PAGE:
By David K. Shipler
We’ve seen Donald Trump behave like a 12-year-old,
and now we’re seeing 12-year-olds behave like Donald Trump.
--Richard Cohen, president, Southern Poverty Law Center
The new school year begins with an opportunity and a challenging risk for teachers: whether to use the presidential campaign as they usually do, as a teaching tool about American democracy, or to treat the brutish campaign of Donald Trump as they would some bloody mass rape and massacre, reported gruesomely on the news but typically avoided in the classroom.
Teachers are divided, according to about 2,000 responses to an online survey last spring by the Southern Poverty Law Center. For 40 percent of the respondents, the emotional divide whipped up by Trump’s ugly rhetoric was making the election too hot to handle. A teacher in Pennsylvania bars Trump’s name from the classroom. “It feels like it makes it an unsafe place for my students of color.”
Other teachers, though, are eager to put the campaign on the agenda, because students have been so intensely engaged. The problem for each teacher is how, and whether, to maintain the customary neutrality.
It’s usually a school policy and a mark of professionalism for teachers not to betray their political preferences while leading discussions, and especially not to endorse one candidate over another. But Trump’s bigotry, which has been emulated in student behavior and comments, has driven some minority students to plead for support from teachers, and some teachers say they have felt compelled to offer comfort by denouncing him.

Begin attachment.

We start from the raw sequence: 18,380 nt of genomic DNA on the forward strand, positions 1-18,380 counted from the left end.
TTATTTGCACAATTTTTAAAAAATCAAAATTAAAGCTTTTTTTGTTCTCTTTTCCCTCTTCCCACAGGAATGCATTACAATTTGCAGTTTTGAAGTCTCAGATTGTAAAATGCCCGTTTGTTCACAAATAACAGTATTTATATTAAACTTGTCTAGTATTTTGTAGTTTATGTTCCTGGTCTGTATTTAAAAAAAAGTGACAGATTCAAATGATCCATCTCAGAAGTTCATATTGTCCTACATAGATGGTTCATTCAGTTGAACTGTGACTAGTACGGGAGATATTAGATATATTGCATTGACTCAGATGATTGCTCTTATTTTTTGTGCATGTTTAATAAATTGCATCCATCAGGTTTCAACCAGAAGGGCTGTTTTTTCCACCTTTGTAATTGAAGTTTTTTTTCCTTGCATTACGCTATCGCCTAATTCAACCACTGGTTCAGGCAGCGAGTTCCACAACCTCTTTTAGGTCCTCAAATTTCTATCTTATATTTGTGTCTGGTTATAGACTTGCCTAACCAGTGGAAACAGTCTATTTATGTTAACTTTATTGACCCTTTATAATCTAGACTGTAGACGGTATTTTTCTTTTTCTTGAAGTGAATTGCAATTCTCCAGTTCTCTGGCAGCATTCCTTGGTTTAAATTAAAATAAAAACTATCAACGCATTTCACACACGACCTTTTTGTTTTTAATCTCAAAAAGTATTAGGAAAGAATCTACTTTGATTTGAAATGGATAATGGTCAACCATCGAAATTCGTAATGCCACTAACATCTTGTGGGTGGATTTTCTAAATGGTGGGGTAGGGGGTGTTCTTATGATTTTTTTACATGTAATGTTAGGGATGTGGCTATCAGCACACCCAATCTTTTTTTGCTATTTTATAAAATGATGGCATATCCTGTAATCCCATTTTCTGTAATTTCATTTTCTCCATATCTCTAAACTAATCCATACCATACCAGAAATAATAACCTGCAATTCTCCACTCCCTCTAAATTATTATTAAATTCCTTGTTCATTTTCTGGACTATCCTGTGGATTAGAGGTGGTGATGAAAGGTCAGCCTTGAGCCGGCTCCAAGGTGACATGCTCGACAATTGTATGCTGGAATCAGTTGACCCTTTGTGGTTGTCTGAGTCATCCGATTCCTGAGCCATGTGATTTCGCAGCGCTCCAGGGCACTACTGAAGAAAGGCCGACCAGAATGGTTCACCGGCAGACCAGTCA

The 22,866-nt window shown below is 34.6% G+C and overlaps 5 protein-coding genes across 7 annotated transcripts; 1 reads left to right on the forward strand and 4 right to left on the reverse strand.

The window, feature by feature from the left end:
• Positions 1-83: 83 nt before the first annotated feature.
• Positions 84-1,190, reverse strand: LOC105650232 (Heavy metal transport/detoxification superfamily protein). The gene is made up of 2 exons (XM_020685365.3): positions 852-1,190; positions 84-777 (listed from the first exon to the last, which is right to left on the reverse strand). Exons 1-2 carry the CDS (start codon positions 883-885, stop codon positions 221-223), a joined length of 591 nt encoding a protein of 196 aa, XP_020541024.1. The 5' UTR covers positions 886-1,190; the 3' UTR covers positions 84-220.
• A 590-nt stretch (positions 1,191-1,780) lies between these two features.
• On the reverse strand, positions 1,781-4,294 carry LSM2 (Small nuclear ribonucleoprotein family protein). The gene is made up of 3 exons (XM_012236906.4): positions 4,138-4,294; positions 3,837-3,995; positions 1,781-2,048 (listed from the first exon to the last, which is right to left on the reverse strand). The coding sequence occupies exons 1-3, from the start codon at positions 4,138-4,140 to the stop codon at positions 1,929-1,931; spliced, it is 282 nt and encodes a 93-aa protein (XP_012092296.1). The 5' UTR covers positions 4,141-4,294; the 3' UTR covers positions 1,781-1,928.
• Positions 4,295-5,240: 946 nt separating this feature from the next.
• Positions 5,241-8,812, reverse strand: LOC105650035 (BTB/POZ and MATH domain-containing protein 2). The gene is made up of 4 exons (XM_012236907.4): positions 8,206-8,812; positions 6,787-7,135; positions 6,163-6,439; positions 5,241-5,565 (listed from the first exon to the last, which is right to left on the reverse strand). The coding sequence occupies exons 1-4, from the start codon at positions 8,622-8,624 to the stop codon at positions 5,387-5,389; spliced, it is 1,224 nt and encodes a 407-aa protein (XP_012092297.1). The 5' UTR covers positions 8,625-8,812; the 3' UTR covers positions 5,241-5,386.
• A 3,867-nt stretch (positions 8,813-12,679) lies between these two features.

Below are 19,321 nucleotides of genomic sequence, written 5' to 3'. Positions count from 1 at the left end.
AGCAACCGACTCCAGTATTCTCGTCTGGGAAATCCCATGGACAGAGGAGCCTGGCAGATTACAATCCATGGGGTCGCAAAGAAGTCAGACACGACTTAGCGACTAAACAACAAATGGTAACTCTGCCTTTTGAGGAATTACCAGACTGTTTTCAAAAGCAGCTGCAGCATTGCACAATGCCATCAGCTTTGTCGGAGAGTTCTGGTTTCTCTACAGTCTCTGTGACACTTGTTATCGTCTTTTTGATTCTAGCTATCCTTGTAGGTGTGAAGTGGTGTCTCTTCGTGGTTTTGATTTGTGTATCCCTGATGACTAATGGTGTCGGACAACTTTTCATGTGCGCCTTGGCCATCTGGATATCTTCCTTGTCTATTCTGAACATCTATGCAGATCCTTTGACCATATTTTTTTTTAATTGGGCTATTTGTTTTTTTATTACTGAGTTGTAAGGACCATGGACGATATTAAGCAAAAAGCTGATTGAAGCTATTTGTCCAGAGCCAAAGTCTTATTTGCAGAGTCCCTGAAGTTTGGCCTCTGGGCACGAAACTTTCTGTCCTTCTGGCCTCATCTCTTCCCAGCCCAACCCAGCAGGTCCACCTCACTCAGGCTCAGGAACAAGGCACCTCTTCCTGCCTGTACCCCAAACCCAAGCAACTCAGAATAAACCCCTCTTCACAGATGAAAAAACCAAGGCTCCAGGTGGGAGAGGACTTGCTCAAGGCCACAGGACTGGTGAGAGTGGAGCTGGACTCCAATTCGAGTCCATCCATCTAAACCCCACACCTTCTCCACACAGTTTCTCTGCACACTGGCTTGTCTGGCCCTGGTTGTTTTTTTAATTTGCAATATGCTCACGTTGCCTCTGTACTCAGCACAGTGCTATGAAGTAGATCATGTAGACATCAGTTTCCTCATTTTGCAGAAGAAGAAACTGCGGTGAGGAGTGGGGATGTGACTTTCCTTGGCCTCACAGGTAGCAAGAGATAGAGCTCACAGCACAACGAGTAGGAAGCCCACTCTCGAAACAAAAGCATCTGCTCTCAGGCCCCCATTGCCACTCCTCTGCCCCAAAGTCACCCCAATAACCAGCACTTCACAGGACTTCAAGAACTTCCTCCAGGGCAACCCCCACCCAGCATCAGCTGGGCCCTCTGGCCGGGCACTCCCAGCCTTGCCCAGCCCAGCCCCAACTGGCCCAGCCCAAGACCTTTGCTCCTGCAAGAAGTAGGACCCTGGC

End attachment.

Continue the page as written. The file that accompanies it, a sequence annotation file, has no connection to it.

“Two responses from teachers illustrate their dilemma,” the study observes. “A teacher in Arlington, Virginia, says, ‘I try to not bring it up since it is so stressful for my students.’ Another, in Indianapolis, Indiana, says, ‘I am at a point where I’m going to take a stand even if it costs me my position.’”
The study, entitled The Trump Effect: The Impact of the Presidential Campaign on Our Nation’s Schools, was based not on a representative sample but on an open online questionnaire distributed to subscribers to the newsletter of Teaching Tolerance, the Southern Poverty Law Center’s program to combat bigotry. The link to the survey was also distributed by other programs, Teaching for Change and Facing History and Ourselves. It seems likely, therefore, that the teachers who responded were those most attuned to ethnic, racial, and religious tensions in their classrooms. More than one-third have seen increased anti-Muslim or anti-immigrant attitudes, and more than two-thirds have heard immigrant children voicing “fears about what might happen to them or their families after the election.”
Black youngsters display high anxiety as well. “My students are terrified of Donald Trump,” said a middle-school teacher with a heavily black and Muslim population. An elementary-school teacher in Oregon said her black students were “concerned for their safety because of what they see on TV at Trump rallies.” Some teachers hear black students worry that they will be deported to Africa if Trump is elected. Elementary school kids in Virginia were “crying in the classroom and having meltdowns at home.” At a high school in North Carolina, Latino students “carry their birth certificates and Social Security cards to school because they are afraid they will be deported,” a teacher wrote. Another said that students in her diverse school think that “apparently America hates them.” Others now believe that they are looking through a window into genuine attitudes among all whites.